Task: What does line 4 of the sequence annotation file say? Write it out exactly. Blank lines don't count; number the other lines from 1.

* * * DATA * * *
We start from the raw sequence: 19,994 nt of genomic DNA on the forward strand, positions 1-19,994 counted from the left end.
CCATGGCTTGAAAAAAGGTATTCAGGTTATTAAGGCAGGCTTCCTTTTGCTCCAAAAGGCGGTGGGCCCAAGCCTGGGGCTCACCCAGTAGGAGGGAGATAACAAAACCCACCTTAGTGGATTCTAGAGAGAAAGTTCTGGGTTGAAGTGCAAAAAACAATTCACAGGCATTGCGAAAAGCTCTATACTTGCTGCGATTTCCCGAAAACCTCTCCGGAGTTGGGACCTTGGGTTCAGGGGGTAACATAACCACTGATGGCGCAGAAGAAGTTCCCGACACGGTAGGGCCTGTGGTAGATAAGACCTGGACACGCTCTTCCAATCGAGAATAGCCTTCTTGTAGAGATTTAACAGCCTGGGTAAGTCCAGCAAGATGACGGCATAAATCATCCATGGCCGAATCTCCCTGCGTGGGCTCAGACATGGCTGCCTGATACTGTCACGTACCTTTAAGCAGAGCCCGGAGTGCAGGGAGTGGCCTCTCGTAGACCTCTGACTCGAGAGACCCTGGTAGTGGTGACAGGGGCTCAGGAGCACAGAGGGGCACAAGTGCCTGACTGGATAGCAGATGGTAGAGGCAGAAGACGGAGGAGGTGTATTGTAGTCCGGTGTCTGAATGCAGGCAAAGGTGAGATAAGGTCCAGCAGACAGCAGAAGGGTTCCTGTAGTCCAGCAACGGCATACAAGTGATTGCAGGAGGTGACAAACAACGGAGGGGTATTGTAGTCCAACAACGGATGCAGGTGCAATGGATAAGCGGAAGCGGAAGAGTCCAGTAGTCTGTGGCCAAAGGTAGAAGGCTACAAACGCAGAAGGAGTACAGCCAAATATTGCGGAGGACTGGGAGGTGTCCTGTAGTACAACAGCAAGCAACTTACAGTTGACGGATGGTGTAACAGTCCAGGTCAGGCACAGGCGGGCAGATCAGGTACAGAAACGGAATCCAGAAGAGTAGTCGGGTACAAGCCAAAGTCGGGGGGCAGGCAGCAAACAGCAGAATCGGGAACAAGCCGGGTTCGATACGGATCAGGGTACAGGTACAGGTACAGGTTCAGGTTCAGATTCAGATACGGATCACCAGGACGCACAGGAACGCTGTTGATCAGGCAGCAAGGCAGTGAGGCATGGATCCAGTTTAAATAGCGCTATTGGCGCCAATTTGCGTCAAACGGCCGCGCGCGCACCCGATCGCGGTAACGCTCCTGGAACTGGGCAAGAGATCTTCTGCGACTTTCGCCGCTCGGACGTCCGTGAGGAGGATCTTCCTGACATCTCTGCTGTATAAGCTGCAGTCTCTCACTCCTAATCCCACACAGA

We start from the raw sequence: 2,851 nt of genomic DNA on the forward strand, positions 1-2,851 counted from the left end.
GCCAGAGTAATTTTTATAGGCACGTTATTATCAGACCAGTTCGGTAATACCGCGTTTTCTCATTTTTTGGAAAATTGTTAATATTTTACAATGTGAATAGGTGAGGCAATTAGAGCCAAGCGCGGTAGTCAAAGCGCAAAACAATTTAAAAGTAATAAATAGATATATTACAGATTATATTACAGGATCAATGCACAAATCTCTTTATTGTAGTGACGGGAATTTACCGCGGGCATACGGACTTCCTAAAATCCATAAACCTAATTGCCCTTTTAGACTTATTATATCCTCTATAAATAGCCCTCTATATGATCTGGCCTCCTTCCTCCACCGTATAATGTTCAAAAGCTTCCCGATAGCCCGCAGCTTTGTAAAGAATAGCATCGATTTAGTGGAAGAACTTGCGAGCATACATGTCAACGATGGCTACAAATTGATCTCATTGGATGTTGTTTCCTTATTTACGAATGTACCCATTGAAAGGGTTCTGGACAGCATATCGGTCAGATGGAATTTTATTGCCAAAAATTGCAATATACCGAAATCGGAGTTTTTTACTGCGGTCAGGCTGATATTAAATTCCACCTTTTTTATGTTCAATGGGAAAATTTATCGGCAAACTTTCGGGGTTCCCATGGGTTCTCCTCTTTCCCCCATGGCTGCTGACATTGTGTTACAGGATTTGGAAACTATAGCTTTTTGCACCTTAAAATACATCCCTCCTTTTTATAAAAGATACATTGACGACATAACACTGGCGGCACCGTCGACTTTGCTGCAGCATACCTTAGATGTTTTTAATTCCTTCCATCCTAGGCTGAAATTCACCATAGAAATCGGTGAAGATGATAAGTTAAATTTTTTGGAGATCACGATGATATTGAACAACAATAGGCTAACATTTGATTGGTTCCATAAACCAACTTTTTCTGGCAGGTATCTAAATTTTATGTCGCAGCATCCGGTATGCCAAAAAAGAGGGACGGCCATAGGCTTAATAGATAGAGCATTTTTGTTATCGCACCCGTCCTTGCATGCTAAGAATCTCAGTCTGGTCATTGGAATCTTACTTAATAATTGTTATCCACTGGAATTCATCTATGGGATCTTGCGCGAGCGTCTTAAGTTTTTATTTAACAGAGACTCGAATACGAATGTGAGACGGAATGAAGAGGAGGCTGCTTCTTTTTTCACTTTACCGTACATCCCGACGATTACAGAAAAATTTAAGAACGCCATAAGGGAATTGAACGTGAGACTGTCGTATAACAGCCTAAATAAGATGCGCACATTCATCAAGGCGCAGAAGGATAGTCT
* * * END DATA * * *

GCCAGAGTAATTTTTATAGGCACGTTATTATCAGACCAGTTCGGTAATACCGCGTTTTCTCATTTTTTGGAAAATTGTTAATATTTTACAATGTGAATAGGTGAGGCAATTAGAGCCAAGCGCGGTAGTCAAAGCGCAAAACAATTTAAAAGTAATAAATAGATATATTACAGATTATATTACAGGATCAATGCACAAATCTCTTTATTGTAGTGACGGGAATTTACCGCGGGCATACGGACTTCCTAAAATCCATAAACCTAATTGCCCTTTTAGACTTATTATATCCTCTATAAATAGCCCTCTATATGATCTGGCCTCCTTCCTCCACCGTATAATGTTCAAAAGCTTCCCGATAGCCCGCAGCTTTGTAAAGAATAGCATCGATTTAGTGGAAGAACTTGCGAGCATACATGTCAACGATGGCTACAAATTGATCTCATTGGATGTTGTTTCCTTATTTACGAATGTACCCATTGAAAGGGTTCTGGACAGCATATCGGTCAGATGGAATTTTATTGCCAAAAATTGCAATATACCGAAATCGGAGTTTTTTACTGCGGTCAGGCTGATATTAAATTCCACCTTTTTTATGTTCAATGGGAAAATTTATCGGCAAACTTTCGGGGTTCCCATGGGTTCTCCTCTTTCCCCCATGGCTGCTGACATTGTGTTACAGGATTTGGAAACTATAGCTTTTTGCACCTTAAAATACATCCCTCCTTTTTATAAAAGATACATTGACGACATAACACTGGCGGCACCGTCGACTTTGCTGCAGCATACCTTAGATGTTTTTAATTCCTTCCATCCTAGGCTGAAATTCACCATAGAAATCGGTGAAGATGATAAGTTAAATTTTTTGGAGATCACGATGATATTGAACAACAATAGGCTAACATTTGATTGGTTCCATAAACCAACTTTTTCTGGCAGGTATCTAAATTTTATGTCGCAGCATCCGGTATGCCAAAAAAGAGGGACGGCCATAGGCTTAATAGATAGAGCATTTTTGTTATCGCACCCGTCCTTGCATGCTAAGAATCTCAGTCTGGTCATTGGAATCTTACTTAATAATTGTTATCCACTGGAATTCATCTATGGGATCTTGCGCGAGCGTCTTAAGTTTTTATTTAACAGAGACTCGAATACGAATGTGAGACGGAATGAAGAGGAGGCTGCTTCTTTTTTCACTTTACCGTACATCCCGACGATTACAGAAAAATTTAAGAACGCCATAAGGGAATTGAACGTGAGACTGTCGTATAACAGCCTAAATAAGATGCGCACATTCATCAAGGCGCAGAAGGATAGTCT